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Open Problem Garden and Wikipedia are good resources for more or less famous open problems. But many mathematicians will be happy with more specialized problems. They may want to find a research theme, e.g. for their PhD thesis, or they may have one, and want to connect their work to other problems, to find applications. Or they may simply want to check if something is already done about a particular question.

So, I would like to ask you (I apologize in advance if the question is not appropriate for MO):

can you suggest some links to other compilations of open problems, even if they are very specialized and not as famous?

Please note that I would like it to be large and specialized, not to contain only famous conjectures. I think each subject in mathematics has many such open problems. It would be useful to be maintained such a list, containing problems classified on subject. It would be useful to be able to check there if new progress was made, who is working to those particular problems, and how important are these problems (e.g. rated as in Open Problem Garden).

Thank you.

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closed as no longer relevant by Felipe Voloch, Bill Johnson, Ryan Budney, David Roberts, Andres Caicedo Dec 28 '11 at 22:43

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This question feels a bit too broad... –  Kevin H. Lin Dec 4 '10 at 23:04
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@ Kevin Lin: I think this is a great question actually, provided that the "big-list" tag is added. –  Max Muller Dec 6 '10 at 14:20
    
Here is collection of open problems in mathworld: mathworld.wolfram.com/topics/UnsolvedProblems.html –  Alexander Chervov Jun 29 '12 at 12:14
    
This MO question contains references to other MO questions with open problems lists in specific areas: mathoverflow.net/questions/96202/… –  Alexander Chervov Jun 29 '12 at 12:15
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I do not understand why this has been closed. –  Alexander Chervov Jun 29 '12 at 12:17

25 Answers 25

A (very) mixed bag:

  1. A. Auel, E. Brussel, S. Garibaldi and U. Vishne, Open problems on central simple algebras, http://arxiv.org/abs/1006.3304

  2. Many entries in the famous On-line Encyclopedia of Integer Sequences may be considered as problems (to compute further terms, etc.)

  3. Arnold's Problems, 2nd ed., Springer, 2005 (translation from Russian) http://dx.doi.org/10.1007/b138219

  4. (famous?) Ulam's "Problems in Modern Mathematics", and its successor: R.D. Mauldin and S.M. Ulam, Mathematical problems and games, Adv. Appl. Math. 8 (1987), 281-344 http://dx.doi.org/10.1016/0196-8858(87)90026-1

  5. M. Sapir, Some group theory problems, Intern. J. Algebra Computation 17 (2007), 1189-1214, arXiv:0704.2899 (probably related to and/or overlaps with a list provided by Denis Osin).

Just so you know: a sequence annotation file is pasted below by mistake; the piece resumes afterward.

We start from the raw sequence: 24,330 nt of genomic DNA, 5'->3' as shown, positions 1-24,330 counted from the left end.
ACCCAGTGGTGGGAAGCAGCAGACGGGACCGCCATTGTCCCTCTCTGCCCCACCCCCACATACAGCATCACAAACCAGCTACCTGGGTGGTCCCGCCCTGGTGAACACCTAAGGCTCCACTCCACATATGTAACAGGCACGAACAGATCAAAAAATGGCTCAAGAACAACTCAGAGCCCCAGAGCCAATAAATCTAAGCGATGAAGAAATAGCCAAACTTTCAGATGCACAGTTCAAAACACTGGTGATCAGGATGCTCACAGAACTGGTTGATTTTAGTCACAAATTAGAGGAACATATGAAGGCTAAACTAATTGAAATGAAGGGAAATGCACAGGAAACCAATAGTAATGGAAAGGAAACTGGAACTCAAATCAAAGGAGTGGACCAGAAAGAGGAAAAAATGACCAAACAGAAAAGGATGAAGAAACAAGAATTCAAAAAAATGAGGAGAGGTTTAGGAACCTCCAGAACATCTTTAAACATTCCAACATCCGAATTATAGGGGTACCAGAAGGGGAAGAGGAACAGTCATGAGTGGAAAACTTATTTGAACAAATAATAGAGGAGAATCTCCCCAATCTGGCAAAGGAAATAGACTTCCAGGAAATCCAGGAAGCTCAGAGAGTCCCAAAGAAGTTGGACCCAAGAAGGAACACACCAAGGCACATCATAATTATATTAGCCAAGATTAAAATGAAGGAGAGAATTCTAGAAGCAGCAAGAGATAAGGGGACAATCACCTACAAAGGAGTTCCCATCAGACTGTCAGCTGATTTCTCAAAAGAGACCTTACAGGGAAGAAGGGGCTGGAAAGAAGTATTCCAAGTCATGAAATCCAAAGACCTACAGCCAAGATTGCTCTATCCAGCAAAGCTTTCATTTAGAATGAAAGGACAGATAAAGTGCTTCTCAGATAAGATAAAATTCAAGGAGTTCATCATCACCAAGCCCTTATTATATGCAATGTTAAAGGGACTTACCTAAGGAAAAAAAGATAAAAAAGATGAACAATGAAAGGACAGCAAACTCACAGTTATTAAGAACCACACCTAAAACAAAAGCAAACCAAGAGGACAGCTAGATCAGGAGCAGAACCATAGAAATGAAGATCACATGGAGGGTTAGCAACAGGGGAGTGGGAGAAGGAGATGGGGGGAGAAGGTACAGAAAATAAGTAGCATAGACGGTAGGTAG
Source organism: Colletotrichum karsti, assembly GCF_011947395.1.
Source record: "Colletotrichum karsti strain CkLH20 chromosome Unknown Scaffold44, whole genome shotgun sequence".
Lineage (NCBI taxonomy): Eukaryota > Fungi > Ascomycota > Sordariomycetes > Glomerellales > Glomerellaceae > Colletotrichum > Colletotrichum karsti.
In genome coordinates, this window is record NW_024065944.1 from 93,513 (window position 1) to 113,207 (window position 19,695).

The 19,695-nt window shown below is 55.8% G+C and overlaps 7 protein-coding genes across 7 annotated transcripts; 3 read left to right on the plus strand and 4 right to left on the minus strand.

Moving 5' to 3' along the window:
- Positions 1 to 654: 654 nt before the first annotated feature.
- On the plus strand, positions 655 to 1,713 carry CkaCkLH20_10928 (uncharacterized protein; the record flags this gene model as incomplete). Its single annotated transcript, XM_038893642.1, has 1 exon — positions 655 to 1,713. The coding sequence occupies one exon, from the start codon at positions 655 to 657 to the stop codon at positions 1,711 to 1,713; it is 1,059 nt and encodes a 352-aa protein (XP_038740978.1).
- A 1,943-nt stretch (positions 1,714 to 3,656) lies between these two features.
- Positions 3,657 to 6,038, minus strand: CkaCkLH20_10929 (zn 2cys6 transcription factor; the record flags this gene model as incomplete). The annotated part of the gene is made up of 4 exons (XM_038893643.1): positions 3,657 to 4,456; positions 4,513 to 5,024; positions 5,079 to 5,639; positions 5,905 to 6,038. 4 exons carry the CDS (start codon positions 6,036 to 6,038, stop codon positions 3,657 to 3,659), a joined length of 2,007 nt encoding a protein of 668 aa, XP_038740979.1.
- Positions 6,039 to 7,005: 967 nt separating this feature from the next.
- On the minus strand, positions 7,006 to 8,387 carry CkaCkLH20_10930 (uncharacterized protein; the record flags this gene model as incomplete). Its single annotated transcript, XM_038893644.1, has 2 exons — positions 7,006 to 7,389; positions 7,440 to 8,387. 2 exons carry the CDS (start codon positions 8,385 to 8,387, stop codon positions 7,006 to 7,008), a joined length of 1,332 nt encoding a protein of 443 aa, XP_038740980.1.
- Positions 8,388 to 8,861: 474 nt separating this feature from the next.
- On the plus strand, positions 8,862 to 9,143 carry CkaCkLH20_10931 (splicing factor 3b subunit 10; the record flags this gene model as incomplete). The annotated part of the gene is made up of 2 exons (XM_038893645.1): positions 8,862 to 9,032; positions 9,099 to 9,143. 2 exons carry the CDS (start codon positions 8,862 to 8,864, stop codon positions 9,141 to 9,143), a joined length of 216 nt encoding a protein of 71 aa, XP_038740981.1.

6. B. Sturmfels, Open problems in algebraic statistics, arXiv:0707.4558

  7. E. Zelmanov, Some open problems in the theory of infinite dimensional algebras, J. Korean Math. Soc. 44 (2007), 1185-1195 http://www.kms.or.kr/home/journal/RPArticles/View.asp?IDXNo=557&Page=1

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Miller has a list of set theory problems here (upper right).

Schindler also has a list of open problems specifically in inner model theory here.

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another Schindler, another list ... –  PatrickT Mar 31 at 18:40

Igor Shparlinski maintains a large list of open problems in exponential and character sums. You can find it on his website: http://web.science.mq.edu.au/~igor/

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Douglas B. West has a sorted list of open problems in combinatorics and graph theory: http://www.math.uiuc.edu/~west/openp/

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Ismar Volic from Wellesly has a list of problems in Calculus of Functors related to knot theory on his webpage here.

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Mark Hovey maintains a list of open problems in algebraic topology (which, as he points out, hasn't been updated in a while): http://math.wesleyan.edu/~mhovey/problems/

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There's a recent list of open problems in von Neumann algebras, from the recent 2010 Noncommutative Geometry and Operator Algebras Spring Institute at Vanderbilt University.

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I like the way Problem 3.8 is just sneaked in there, as if "oh, by the way, what about this one?" –  Yemon Choi Mar 29 '11 at 21:03

Many PhD supervisors have lists of open problems in their subject, often hidden somewhere on their web site. Here are some from my university:

Here are 27 research problems in group theory from Rob Wilson: http://www.maths.qmul.ac.uk/~raw/resprob.html

Here are many problems in combinatorics and group theory from Peter Cameron: http://www.maths.qmul.ac.uk/~pjc/oldprobidx.html